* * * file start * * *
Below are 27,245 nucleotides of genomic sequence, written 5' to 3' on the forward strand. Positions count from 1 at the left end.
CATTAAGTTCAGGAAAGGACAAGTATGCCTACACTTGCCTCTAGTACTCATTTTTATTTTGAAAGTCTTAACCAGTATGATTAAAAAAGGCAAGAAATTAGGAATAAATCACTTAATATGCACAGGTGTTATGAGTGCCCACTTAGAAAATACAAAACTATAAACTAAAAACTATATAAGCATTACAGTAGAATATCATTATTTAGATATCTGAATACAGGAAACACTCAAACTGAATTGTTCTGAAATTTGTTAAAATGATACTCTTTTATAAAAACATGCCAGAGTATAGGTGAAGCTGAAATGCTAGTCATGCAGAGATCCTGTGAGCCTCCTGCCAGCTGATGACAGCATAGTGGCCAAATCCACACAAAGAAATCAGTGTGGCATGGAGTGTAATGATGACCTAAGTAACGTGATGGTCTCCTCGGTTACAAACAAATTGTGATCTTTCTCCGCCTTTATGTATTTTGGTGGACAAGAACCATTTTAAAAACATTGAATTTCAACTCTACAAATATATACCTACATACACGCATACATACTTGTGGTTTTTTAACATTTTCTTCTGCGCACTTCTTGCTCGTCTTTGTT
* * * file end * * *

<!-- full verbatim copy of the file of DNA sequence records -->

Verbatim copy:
Below are 27,245 nucleotides of genomic sequence, written 5' to 3' on the forward strand. Positions count from 1 at the left end.
CATTAAGTTCAGGAAAGGACAAGTATGCCTACACTTGCCTCTAGTACTCATTTTTATTTTGAAAGTCTTAACCAGTATGATTAAAAAAGGCAAGAAATTAGGAATAAATCACTTAATATGCACAGGTGTTATGAGTGCCCACTTAGAAAATACAAAACTATAAACTAAAAACTATATAAGCATTACAGTAGAATATCATTATTTAGATATCTGAATACAGGAAACACTCAAACTGAATTGTTCTGAAATTTGTTAAAATGATACTCTTTTATAAAAACATGCCAGAGTATAGGTGAAGCTGAAATGCTAGTCATGCAGAGATCCTGTGAGCCTCCTGCCAGCTGATGACAGCATAGTGGCCAAATCCACACAAAGAAATCAGTGTGGCATGGAGTGTAATGATGACCTAAGTAACGTGATGGTCTCCTCGGTTACAAACAAATTGTGATCTTTCTCCGCCTTTATGTATTTTGGTGGACAAGAACCATTTTAAAAACATTGAATTTCAACTCTACAAATATATACCTACATACACGCATACATACTTGTGGTTTTTTAACATTTTCTTCTGCGCACTTCTTGCTCGTCTTTGTT